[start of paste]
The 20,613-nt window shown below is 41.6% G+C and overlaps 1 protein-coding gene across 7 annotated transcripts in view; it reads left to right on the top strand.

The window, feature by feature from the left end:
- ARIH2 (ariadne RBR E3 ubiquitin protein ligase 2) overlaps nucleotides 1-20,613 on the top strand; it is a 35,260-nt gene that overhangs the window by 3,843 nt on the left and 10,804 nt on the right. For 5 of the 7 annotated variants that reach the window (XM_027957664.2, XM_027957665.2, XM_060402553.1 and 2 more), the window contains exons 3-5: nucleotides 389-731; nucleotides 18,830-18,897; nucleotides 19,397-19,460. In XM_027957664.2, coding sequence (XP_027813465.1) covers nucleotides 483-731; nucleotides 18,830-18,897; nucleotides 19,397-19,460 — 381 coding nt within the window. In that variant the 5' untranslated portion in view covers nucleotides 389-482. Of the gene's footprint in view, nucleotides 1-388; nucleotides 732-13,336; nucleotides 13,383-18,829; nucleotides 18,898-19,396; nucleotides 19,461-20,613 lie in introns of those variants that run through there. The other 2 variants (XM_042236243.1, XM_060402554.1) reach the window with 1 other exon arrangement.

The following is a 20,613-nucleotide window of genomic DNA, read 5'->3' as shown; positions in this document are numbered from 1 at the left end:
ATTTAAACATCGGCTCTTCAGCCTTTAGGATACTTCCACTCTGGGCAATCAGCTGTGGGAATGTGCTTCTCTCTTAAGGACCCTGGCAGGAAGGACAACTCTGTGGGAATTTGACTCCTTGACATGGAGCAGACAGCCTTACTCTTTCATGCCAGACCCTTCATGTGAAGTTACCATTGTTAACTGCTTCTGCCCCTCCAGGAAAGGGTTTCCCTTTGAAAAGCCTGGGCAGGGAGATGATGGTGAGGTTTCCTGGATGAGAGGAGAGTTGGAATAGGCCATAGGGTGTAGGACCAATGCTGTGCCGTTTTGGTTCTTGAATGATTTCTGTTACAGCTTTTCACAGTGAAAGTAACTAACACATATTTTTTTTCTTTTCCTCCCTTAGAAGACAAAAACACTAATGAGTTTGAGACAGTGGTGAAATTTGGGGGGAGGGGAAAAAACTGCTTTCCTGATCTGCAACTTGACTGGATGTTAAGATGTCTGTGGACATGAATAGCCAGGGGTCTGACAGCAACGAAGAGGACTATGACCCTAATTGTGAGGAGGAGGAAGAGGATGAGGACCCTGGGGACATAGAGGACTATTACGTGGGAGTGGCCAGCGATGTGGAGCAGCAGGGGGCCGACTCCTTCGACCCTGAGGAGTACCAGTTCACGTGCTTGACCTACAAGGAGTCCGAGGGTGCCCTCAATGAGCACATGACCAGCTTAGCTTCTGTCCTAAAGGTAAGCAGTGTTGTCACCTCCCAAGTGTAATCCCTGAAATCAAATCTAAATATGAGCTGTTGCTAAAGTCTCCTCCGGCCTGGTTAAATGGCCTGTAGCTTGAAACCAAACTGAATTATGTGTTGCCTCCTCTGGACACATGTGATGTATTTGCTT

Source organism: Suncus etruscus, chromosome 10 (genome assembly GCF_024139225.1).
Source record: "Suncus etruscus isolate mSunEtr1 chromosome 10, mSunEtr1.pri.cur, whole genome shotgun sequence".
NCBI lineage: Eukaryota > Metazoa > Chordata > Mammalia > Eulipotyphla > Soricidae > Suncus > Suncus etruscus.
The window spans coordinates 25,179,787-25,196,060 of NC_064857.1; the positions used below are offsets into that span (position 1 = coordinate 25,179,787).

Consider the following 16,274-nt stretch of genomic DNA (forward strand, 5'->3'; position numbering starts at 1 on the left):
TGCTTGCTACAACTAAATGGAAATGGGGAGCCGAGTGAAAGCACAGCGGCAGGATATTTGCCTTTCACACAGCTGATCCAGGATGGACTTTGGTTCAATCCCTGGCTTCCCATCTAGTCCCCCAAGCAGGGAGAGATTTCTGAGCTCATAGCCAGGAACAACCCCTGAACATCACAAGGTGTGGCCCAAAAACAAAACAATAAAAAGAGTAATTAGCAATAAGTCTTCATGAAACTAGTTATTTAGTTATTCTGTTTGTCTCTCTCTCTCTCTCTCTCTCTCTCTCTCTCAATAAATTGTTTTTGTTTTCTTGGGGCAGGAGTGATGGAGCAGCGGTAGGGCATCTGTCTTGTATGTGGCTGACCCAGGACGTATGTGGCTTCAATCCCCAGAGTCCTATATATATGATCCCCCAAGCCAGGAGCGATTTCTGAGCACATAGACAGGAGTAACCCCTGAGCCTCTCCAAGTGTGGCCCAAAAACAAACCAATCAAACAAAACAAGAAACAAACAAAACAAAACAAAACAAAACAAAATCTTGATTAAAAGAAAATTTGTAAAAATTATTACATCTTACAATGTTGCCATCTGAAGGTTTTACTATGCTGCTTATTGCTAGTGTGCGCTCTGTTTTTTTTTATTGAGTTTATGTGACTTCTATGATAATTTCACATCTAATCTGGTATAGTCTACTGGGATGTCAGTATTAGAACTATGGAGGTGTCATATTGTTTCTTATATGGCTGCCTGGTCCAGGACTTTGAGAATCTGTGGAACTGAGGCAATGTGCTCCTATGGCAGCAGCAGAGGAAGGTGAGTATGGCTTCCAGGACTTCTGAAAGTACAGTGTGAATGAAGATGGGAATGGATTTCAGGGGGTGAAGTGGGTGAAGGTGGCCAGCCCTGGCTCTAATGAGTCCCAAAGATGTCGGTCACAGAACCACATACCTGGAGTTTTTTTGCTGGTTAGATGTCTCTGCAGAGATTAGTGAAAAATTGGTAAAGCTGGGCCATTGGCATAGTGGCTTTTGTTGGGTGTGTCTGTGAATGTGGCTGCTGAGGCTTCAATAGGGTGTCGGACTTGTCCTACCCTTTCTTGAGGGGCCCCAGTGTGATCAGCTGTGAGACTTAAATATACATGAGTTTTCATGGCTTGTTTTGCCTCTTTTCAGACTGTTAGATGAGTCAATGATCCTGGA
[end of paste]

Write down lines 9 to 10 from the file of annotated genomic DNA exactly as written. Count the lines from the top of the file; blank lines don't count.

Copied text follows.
The window spans coordinates 25,179,787-25,196,060 of NC_064857.1; the positions used below are offsets into that span (position 1 = coordinate 25,179,787).

Consider the following 16,274-nt stretch of genomic DNA (forward strand, 5'->3'; position numbering starts at 1 on the left):